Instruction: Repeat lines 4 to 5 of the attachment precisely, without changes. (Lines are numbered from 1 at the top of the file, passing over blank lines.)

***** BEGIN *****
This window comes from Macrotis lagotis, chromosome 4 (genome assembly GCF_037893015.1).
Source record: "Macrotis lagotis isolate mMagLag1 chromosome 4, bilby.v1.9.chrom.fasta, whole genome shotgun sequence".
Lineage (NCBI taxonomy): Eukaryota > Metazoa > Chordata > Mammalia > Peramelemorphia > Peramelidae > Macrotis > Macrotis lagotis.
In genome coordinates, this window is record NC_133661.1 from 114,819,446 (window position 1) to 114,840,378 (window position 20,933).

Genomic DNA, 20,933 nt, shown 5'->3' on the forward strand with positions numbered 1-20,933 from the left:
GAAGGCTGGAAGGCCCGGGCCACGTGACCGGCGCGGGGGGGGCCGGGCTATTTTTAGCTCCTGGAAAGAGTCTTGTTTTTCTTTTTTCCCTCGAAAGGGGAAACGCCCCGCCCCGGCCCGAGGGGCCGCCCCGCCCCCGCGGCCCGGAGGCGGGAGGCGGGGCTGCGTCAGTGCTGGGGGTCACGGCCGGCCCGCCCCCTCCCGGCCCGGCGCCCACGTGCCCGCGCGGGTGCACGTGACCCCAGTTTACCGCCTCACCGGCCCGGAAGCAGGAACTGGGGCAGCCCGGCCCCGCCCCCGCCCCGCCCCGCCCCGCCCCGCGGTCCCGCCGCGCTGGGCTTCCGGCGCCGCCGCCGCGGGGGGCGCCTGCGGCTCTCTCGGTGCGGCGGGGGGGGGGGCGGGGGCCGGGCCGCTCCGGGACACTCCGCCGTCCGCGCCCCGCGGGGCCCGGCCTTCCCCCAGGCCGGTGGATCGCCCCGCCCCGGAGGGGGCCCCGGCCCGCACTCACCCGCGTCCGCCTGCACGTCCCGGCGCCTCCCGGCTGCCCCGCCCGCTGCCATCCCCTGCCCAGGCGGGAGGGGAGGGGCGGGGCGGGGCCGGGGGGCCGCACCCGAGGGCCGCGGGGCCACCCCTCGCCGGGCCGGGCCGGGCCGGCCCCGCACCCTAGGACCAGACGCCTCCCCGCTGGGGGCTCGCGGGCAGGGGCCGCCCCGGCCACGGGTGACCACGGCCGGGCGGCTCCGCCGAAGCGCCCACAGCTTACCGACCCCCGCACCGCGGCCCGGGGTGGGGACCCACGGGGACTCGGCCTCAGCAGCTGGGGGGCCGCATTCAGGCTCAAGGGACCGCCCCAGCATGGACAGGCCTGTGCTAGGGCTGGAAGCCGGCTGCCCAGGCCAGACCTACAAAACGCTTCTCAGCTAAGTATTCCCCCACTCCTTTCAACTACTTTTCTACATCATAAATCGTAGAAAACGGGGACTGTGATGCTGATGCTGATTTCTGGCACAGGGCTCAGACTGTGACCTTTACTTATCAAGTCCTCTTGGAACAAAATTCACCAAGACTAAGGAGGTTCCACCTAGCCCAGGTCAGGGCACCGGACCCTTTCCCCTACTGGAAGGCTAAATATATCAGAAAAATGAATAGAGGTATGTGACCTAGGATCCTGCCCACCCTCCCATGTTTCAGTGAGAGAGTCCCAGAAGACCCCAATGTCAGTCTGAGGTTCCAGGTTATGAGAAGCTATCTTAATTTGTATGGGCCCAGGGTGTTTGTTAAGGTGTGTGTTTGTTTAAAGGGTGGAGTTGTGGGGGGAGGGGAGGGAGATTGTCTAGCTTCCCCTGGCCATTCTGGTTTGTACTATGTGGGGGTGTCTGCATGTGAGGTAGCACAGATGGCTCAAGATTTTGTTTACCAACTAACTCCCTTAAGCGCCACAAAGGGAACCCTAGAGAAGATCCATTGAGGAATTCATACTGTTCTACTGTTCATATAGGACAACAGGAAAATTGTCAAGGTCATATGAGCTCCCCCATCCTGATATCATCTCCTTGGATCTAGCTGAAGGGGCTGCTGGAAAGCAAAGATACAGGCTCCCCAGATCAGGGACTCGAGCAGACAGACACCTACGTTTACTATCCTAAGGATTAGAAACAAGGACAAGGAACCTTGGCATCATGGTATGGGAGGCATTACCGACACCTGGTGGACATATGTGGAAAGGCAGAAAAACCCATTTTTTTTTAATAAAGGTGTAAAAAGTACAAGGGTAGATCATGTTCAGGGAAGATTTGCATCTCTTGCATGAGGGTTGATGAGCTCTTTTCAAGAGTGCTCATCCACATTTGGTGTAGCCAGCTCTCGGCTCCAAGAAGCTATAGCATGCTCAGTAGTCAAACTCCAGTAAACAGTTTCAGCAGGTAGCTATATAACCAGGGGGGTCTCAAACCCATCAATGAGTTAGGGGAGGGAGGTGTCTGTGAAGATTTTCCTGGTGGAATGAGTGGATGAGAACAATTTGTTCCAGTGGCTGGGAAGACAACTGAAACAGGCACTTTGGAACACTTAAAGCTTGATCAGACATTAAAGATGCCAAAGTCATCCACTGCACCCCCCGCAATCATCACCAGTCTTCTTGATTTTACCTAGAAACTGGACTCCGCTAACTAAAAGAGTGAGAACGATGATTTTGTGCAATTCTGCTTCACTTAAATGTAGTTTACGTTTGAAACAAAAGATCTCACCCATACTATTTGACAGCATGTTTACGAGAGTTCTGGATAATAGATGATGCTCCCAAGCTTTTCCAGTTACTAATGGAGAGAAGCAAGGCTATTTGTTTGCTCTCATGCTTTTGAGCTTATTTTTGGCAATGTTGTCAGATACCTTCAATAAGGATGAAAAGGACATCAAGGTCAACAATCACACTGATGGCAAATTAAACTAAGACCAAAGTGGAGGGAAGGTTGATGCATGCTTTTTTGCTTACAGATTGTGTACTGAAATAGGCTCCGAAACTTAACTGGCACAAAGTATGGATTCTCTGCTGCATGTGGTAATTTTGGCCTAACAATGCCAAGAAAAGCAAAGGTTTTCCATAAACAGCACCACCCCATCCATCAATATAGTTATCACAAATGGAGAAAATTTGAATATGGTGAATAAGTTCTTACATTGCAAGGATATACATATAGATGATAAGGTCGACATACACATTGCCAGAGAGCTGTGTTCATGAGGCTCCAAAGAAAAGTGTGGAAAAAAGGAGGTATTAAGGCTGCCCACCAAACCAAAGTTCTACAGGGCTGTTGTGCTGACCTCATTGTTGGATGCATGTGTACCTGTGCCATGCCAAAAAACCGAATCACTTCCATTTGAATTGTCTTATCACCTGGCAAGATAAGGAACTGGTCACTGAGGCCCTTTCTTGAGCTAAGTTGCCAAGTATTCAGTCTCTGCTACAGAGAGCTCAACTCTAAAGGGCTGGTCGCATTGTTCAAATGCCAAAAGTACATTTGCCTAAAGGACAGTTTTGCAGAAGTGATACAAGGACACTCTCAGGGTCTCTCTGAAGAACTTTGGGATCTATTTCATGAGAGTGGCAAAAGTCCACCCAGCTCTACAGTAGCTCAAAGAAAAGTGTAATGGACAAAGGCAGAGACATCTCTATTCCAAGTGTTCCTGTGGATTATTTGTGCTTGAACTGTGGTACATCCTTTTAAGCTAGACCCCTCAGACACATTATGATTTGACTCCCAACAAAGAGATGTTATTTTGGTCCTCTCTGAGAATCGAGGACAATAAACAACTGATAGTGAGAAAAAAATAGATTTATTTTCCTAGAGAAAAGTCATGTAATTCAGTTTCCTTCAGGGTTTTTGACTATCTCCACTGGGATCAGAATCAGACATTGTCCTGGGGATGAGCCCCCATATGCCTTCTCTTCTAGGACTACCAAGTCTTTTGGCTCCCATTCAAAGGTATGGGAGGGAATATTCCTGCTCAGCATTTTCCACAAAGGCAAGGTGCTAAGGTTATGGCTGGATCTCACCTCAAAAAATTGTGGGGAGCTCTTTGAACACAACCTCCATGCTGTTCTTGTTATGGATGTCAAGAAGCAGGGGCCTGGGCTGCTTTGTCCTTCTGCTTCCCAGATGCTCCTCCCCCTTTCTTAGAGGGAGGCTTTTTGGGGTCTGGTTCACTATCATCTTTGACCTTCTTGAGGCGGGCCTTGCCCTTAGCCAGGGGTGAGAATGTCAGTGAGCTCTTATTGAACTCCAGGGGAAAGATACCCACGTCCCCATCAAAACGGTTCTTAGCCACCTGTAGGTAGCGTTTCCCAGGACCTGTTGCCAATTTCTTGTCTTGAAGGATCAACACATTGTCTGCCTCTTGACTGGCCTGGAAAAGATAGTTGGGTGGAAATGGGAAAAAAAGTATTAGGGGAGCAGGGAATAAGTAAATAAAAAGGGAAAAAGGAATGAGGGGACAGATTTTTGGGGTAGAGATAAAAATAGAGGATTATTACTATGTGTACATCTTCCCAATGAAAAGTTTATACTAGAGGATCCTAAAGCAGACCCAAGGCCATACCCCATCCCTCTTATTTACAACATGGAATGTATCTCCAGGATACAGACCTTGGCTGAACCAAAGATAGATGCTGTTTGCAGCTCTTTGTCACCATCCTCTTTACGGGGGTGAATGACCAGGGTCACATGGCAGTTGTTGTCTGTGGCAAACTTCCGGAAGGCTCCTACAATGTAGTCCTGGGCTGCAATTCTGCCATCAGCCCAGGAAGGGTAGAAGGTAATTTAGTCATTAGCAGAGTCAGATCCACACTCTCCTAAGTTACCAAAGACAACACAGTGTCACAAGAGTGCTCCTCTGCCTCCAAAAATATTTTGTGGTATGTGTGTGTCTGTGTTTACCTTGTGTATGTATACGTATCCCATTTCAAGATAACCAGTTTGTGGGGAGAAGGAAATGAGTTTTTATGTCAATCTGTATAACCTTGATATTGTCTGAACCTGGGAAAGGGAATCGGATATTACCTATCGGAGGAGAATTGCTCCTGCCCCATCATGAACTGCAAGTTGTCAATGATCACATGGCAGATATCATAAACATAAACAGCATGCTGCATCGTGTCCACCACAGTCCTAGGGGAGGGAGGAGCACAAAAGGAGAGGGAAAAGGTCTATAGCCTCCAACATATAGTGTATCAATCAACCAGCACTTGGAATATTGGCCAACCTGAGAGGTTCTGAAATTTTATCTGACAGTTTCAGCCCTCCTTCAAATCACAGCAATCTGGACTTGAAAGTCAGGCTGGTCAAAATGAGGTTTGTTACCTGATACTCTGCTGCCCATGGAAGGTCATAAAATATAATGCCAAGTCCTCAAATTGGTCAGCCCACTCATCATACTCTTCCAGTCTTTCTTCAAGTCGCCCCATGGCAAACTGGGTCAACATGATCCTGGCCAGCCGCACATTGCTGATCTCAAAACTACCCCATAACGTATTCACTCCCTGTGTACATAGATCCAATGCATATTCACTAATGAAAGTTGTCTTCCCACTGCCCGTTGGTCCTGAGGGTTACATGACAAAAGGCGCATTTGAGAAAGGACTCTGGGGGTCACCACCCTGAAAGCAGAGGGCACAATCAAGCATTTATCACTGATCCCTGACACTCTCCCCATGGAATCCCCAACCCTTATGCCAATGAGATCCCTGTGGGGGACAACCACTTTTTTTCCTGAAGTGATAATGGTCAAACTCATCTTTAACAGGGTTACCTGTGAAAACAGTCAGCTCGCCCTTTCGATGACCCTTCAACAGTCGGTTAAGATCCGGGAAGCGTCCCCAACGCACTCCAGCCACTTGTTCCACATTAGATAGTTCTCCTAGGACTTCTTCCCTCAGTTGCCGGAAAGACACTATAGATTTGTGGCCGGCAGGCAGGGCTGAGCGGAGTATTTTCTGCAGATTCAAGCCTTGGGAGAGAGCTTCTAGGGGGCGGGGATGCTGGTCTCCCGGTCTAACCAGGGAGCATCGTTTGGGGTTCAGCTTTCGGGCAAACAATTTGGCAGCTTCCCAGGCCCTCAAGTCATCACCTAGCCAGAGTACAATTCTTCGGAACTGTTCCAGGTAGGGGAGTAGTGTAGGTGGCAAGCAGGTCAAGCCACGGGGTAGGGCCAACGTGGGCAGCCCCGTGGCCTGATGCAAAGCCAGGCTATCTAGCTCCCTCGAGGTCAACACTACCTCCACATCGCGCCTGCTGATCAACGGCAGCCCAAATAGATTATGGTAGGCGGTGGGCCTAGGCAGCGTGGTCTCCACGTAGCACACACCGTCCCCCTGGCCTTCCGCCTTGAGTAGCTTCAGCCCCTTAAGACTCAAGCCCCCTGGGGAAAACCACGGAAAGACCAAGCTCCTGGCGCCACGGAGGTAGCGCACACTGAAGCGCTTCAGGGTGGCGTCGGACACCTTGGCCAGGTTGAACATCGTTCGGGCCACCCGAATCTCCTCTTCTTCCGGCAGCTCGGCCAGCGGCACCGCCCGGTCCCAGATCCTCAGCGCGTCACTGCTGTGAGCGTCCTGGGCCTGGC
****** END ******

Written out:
In genome coordinates, this window is record NC_133661.1 from 114,819,446 (window position 1) to 114,840,378 (window position 20,933).

Genomic DNA, 20,933 nt, shown 5'->3' on the forward strand with positions numbered 1-20,933 from the left: